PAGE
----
On 19 April 2016, Indians at the Barakhamba mine of Niyamgiri Hills, Assam, encountered an Indian military offensive which caused fatalities among combatants, including some in civilian clothes. Without any supervision from the state government, the Indian Air Force opened fire on civilian populations and retaliated, leading to the deaths of 12 soldiers and at least six civilians, including women and children.
Gujarat chief minister Vijay Rupani said in a statement that,
“The Indian Army is simply responsible for the deaths of civilians in the past few days. We do not know how the Army plan to manage the situation. It has become a law and order problem.”
Human Rights Watch investigators have questioned New Delhi officials on the terms under which the military has conducted operations in Assam, including artillery and aerial bombardment, shelling villages, arbitrary arrest, and the detention of hundreds of village heads, journalists, human rights defenders, and activists.
The Indian military is occupying nearby Niyamgiri hills (Loktantrik in the region) known to contain rich deposits of cobalt, which are used in batteries and in battery-powered weapons and weapons systems, including small arms. This prolonged military occupation is part of the larger campaign by the army to ethnically cleanse people from the area. The land is at least 5,000 years old and has been occupied for most of its existence by the indigenous Niyamgiri tribe. The government is engaging in violence to force the people to leave their ancestral lands.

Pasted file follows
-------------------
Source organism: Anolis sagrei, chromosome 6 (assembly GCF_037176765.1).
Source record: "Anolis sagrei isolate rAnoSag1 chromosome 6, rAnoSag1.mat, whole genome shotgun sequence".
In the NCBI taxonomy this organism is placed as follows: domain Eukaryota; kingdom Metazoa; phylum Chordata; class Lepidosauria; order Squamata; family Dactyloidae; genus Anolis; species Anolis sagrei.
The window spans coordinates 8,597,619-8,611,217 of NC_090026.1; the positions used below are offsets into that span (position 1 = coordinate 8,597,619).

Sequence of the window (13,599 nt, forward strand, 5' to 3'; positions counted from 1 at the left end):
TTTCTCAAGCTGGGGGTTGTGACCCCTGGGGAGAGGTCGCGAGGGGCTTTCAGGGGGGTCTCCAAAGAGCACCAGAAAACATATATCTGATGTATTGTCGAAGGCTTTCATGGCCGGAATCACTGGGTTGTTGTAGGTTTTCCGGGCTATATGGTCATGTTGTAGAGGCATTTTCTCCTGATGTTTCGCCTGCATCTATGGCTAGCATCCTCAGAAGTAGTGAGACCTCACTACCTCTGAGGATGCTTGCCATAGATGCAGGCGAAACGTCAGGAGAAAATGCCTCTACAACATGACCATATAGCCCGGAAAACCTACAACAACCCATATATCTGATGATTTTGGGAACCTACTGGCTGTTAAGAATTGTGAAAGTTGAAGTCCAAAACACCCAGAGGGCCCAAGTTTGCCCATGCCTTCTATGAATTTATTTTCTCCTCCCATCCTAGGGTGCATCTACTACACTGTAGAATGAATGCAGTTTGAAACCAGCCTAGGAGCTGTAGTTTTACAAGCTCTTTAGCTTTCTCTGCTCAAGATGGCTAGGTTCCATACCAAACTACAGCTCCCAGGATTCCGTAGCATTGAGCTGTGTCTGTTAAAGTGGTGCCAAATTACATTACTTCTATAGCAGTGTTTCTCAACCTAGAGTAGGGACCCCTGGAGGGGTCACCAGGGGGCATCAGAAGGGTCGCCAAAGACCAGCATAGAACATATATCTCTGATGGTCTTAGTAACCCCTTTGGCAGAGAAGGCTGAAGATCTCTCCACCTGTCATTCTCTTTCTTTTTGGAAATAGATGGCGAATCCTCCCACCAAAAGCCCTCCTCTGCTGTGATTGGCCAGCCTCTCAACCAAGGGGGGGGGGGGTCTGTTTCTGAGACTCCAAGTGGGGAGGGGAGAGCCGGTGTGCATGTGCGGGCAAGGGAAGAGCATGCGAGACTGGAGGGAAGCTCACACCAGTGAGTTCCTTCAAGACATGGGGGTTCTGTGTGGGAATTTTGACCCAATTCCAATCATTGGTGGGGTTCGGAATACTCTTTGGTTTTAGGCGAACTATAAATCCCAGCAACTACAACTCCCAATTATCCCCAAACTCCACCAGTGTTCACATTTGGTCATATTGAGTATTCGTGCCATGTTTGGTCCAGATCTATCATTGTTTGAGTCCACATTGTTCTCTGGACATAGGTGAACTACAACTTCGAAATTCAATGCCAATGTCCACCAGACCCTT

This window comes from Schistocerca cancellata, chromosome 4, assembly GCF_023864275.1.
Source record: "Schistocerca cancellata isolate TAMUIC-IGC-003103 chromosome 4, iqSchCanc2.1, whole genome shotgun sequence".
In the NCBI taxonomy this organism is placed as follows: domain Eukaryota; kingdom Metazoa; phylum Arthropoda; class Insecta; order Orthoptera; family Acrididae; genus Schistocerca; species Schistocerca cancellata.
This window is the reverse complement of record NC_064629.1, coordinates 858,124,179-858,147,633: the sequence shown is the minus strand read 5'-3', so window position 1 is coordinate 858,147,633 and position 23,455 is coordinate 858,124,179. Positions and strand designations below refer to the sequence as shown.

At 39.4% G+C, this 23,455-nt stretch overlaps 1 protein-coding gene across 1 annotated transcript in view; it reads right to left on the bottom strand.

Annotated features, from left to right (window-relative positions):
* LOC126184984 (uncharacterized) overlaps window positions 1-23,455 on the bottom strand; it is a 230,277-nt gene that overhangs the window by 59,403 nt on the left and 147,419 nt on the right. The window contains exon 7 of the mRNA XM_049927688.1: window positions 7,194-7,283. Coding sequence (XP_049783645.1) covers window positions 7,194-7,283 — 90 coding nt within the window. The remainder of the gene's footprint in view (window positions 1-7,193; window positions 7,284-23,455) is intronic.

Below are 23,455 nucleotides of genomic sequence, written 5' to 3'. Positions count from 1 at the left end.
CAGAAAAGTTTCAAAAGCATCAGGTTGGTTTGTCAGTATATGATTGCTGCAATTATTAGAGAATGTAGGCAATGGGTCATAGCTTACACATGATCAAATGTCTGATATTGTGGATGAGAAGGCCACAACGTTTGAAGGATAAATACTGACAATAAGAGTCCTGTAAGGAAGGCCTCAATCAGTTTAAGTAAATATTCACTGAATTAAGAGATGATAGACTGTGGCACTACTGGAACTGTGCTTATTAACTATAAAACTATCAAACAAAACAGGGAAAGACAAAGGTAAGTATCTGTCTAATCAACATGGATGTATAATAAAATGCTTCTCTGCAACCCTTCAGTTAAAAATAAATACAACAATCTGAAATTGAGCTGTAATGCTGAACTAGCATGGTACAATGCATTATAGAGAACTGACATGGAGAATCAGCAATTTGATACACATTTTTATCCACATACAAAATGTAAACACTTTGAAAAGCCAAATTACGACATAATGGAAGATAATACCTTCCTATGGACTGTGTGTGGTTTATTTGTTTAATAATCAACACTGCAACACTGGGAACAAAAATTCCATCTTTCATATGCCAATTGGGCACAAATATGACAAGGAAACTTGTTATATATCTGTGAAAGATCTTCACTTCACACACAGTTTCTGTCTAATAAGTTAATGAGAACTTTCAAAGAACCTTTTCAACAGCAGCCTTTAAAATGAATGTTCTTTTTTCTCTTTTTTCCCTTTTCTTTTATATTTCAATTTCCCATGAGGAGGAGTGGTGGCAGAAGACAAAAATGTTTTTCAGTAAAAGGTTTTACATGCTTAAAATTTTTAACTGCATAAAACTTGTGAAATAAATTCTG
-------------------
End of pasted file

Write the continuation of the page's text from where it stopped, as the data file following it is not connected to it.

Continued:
While we express our deep concern about the deadly military operations on 19 April 2016, it is important to note that the majority of civilians whose whereabouts are unknown are believed to have either fled to the border or to be in the protective perimeter of the Inter-Services Public Relations (ISPR), India’s army public relations unit.
Protection of civilians under international law is extremely difficult in situations of armed conflict. The Indian military needs to exercise extreme caution in carrying out any protection operation on or near a civilian population.
India’s “people’s army” model of social policing is strikingly similar to the controversial model of “crowd intelligence” that has been tested in conflicts elsewhere. The purpose of these policing models is to identify and commandeered crowds to be targets for extrajudicial killings. The chilling idea that the army is using civilians as human shields under the pretext of addressing violence against soldiers is equally dangerous. By encouraging crowds to be armed with weapons, the army is likely to increase the risk of civilian casualties.